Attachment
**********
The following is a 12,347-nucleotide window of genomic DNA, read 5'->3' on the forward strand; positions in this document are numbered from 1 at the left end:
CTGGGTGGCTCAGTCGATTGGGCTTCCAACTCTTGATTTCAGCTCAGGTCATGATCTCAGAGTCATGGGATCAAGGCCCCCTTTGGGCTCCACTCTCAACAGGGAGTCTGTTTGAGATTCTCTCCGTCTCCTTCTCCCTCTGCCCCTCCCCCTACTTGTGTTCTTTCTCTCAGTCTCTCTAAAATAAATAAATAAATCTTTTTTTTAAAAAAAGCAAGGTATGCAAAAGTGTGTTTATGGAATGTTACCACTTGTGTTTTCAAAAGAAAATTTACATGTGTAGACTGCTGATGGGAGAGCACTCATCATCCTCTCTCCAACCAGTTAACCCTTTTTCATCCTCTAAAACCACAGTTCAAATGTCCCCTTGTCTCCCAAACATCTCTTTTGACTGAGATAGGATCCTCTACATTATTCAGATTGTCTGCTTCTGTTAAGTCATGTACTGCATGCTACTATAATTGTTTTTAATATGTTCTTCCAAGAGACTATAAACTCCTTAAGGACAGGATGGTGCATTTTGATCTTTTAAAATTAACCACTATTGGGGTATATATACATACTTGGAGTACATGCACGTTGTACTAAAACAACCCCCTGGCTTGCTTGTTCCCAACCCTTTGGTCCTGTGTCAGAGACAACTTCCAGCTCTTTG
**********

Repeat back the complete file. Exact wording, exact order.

The following is a 12,347-nucleotide window of genomic DNA, read 5'->3' on the forward strand; positions in this document are numbered from 1 at the left end:
CTGGGTGGCTCAGTCGATTGGGCTTCCAACTCTTGATTTCAGCTCAGGTCATGATCTCAGAGTCATGGGATCAAGGCCCCCTTTGGGCTCCACTCTCAACAGGGAGTCTGTTTGAGATTCTCTCCGTCTCCTTCTCCCTCTGCCCCTCCCCCTACTTGTGTTCTTTCTCTCAGTCTCTCTAAAATAAATAAATAAATCTTTTTTTTAAAAAAAGCAAGGTATGCAAAAGTGTGTTTATGGAATGTTACCACTTGTGTTTTCAAAAGAAAATTTACATGTGTAGACTGCTGATGGGAGAGCACTCATCATCCTCTCTCCAACCAGTTAACCCTTTTTCATCCTCTAAAACCACAGTTCAAATGTCCCCTTGTCTCCCAAACATCTCTTTTGACTGAGATAGGATCCTCTACATTATTCAGATTGTCTGCTTCTGTTAAGTCATGTACTGCATGCTACTATAATTGTTTTTAATATGTTCTTCCAAGAGACTATAAACTCCTTAAGGACAGGATGGTGCATTTTGATCTTTTAAAATTAACCACTATTGGGGTATATATACATACTTGGAGTACATGCACGTTGTACTAAAACAACCCCCTGGCTTGCTTGTTCCCAACCCTTTGGTCCTGTGTCAGAGACAACTTCCAGCTCTTTG